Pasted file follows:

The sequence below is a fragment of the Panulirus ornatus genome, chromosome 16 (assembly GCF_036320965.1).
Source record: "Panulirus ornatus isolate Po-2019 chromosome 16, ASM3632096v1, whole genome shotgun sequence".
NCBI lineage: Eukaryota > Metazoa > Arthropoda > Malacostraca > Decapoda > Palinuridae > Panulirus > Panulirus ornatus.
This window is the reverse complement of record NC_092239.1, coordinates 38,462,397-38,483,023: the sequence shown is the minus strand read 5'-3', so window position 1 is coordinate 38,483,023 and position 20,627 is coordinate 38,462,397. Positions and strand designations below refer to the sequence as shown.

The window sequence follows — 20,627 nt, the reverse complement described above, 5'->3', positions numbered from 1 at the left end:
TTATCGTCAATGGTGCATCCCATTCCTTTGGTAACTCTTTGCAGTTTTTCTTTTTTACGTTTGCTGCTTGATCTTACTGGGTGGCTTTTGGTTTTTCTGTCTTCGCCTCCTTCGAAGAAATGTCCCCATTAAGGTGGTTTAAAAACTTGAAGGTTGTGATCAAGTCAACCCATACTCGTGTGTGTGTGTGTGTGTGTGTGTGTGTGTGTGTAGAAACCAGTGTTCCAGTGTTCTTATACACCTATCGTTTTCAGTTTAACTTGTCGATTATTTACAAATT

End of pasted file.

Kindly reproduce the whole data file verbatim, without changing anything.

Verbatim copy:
The sequence below is a fragment of the Panulirus ornatus genome, chromosome 16 (assembly GCF_036320965.1).
Source record: "Panulirus ornatus isolate Po-2019 chromosome 16, ASM3632096v1, whole genome shotgun sequence".
NCBI lineage: Eukaryota > Metazoa > Arthropoda > Malacostraca > Decapoda > Palinuridae > Panulirus > Panulirus ornatus.
This window is the reverse complement of record NC_092239.1, coordinates 38,462,397-38,483,023: the sequence shown is the minus strand read 5'-3', so window position 1 is coordinate 38,483,023 and position 20,627 is coordinate 38,462,397. Positions and strand designations below refer to the sequence as shown.

The window sequence follows — 20,627 nt, the reverse complement described above, 5'->3', positions numbered from 1 at the left end:
TTATCGTCAATGGTGCATCCCATTCCTTTGGTAACTCTTTGCAGTTTTTCTTTTTTACGTTTGCTGCTTGATCTTACTGGGTGGCTTTTGGTTTTTCTGTCTTCGCCTCCTTCGAAGAAATGTCCCCATTAAGGTGGTTTAAAAACTTGAAGGTTGTGATCAAGTCAACCCATACTCGTGTGTGTGTGTGTGTGTGTGTGTGTGTGTGTGTAGAAACCAGTGTTCCAGTGTTCTTATACACCTATCGTTTTCAGTTTAACTTGTCGATTATTTACAAATT